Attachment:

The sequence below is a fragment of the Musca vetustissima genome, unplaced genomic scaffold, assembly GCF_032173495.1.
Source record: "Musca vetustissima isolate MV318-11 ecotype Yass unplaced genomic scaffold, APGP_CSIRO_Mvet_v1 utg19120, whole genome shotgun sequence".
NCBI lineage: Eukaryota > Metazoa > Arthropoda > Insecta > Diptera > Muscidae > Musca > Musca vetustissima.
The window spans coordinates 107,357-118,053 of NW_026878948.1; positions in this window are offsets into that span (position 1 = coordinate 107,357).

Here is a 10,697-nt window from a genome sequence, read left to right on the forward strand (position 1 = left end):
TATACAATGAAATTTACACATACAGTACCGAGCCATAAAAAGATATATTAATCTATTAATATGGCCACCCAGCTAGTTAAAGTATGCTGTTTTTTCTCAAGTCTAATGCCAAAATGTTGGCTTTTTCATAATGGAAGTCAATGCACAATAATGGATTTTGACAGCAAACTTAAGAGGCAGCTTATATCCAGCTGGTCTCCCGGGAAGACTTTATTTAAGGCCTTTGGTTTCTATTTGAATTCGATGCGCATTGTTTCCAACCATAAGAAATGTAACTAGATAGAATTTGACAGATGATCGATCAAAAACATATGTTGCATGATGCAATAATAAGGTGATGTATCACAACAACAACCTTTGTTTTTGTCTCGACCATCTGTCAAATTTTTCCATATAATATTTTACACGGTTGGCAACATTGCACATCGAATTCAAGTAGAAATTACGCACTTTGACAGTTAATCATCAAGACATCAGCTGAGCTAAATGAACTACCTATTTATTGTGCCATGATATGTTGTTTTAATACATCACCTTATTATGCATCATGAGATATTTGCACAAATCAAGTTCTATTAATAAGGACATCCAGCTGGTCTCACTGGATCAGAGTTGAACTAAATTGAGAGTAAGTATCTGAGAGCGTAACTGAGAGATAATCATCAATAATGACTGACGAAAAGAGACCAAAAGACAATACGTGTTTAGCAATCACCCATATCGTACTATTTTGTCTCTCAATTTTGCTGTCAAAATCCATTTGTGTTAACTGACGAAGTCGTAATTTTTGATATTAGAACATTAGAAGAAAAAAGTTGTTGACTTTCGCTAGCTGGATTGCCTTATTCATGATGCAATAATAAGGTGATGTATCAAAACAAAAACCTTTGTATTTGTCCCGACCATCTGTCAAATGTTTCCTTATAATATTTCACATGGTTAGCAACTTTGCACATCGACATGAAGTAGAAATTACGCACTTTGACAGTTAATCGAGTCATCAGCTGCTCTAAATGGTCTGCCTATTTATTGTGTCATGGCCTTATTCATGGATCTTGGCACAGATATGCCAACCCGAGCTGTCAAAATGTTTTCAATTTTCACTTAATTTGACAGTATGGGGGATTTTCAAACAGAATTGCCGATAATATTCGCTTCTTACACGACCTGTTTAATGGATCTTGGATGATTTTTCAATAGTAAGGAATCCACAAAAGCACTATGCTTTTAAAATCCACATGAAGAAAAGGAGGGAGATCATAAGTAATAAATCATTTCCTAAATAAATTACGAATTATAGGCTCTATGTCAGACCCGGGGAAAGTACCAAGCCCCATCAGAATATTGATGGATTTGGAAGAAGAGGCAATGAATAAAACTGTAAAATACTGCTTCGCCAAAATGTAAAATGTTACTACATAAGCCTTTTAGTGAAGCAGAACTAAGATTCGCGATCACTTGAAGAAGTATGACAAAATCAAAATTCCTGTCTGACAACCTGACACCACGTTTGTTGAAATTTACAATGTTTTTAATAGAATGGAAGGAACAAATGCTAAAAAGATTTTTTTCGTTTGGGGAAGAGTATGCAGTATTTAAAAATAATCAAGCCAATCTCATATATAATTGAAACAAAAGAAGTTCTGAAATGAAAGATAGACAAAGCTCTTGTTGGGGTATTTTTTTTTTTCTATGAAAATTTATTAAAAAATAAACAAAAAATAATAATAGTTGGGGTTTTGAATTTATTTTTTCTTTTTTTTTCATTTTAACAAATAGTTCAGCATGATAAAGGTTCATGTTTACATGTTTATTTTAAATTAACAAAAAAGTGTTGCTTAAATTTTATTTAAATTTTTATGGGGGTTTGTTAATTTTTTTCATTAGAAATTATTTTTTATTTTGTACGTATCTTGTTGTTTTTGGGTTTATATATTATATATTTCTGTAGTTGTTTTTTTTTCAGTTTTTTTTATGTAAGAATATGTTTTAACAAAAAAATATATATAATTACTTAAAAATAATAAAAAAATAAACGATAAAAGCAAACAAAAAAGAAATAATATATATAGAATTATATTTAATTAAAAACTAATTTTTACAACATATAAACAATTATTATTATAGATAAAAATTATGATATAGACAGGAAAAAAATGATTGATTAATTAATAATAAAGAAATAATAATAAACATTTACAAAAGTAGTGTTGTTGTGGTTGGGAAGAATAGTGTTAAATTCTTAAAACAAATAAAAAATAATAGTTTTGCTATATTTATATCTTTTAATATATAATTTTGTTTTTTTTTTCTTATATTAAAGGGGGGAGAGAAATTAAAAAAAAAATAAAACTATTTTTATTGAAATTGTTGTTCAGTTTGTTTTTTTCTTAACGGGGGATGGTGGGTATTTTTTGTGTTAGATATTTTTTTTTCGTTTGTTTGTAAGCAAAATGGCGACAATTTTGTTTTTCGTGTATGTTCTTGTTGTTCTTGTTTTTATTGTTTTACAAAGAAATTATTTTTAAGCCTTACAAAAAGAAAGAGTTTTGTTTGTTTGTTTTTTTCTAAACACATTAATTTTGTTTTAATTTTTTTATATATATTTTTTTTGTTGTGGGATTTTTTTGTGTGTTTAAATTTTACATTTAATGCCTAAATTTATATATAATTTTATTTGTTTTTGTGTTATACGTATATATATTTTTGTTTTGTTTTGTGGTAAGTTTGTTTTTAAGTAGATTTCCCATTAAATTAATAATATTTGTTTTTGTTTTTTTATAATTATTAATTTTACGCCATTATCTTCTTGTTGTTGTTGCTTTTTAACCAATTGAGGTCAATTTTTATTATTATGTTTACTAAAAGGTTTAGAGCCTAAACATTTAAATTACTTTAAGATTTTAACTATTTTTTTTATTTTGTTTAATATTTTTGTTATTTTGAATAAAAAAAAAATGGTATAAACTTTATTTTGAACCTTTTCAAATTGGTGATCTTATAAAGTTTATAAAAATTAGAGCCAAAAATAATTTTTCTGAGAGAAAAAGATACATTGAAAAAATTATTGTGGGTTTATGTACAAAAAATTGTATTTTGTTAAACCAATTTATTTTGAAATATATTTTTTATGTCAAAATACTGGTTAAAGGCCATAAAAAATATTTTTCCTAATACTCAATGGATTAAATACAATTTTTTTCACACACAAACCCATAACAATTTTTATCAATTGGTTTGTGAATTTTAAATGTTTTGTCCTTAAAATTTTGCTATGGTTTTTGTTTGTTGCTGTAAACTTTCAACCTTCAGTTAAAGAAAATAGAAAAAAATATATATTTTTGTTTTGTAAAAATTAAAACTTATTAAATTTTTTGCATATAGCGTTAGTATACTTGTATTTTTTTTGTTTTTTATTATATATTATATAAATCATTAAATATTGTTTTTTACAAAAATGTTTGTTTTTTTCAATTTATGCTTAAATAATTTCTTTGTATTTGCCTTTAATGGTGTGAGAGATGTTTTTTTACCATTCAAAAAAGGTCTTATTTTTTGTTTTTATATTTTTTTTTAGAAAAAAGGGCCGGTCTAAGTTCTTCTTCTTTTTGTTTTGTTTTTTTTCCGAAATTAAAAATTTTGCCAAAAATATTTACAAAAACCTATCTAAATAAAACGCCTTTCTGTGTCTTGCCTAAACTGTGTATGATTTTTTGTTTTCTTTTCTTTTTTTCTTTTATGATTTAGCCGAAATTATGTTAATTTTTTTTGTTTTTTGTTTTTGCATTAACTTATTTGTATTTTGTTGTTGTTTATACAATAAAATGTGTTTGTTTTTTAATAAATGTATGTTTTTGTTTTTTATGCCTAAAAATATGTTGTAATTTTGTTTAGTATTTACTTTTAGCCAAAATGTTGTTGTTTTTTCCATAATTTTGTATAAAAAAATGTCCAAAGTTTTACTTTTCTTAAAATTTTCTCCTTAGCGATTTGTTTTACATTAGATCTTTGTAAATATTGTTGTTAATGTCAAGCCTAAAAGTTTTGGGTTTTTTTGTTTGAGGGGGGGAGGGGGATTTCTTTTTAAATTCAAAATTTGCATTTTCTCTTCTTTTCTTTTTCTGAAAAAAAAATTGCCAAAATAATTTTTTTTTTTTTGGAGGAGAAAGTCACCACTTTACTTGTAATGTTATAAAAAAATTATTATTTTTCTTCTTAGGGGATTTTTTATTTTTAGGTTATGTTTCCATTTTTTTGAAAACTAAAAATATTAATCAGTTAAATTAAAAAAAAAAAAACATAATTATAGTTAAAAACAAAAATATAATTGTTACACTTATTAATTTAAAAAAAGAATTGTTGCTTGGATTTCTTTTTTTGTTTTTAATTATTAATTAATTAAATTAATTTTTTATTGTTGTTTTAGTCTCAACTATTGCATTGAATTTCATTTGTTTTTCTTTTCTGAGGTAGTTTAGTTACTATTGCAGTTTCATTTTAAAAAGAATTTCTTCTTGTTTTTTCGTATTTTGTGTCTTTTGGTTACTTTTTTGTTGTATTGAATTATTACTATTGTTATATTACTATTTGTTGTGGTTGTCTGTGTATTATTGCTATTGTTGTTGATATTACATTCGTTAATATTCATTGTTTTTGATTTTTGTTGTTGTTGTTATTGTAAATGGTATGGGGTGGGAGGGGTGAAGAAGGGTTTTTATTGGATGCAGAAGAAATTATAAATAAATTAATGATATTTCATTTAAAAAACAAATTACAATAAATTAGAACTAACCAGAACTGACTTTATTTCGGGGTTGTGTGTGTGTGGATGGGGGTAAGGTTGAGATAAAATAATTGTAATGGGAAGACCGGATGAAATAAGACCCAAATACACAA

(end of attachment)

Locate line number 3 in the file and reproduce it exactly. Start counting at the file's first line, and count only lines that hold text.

NCBI lineage: Eukaryota > Metazoa > Arthropoda > Insecta > Diptera > Muscidae > Musca > Musca vetustissima.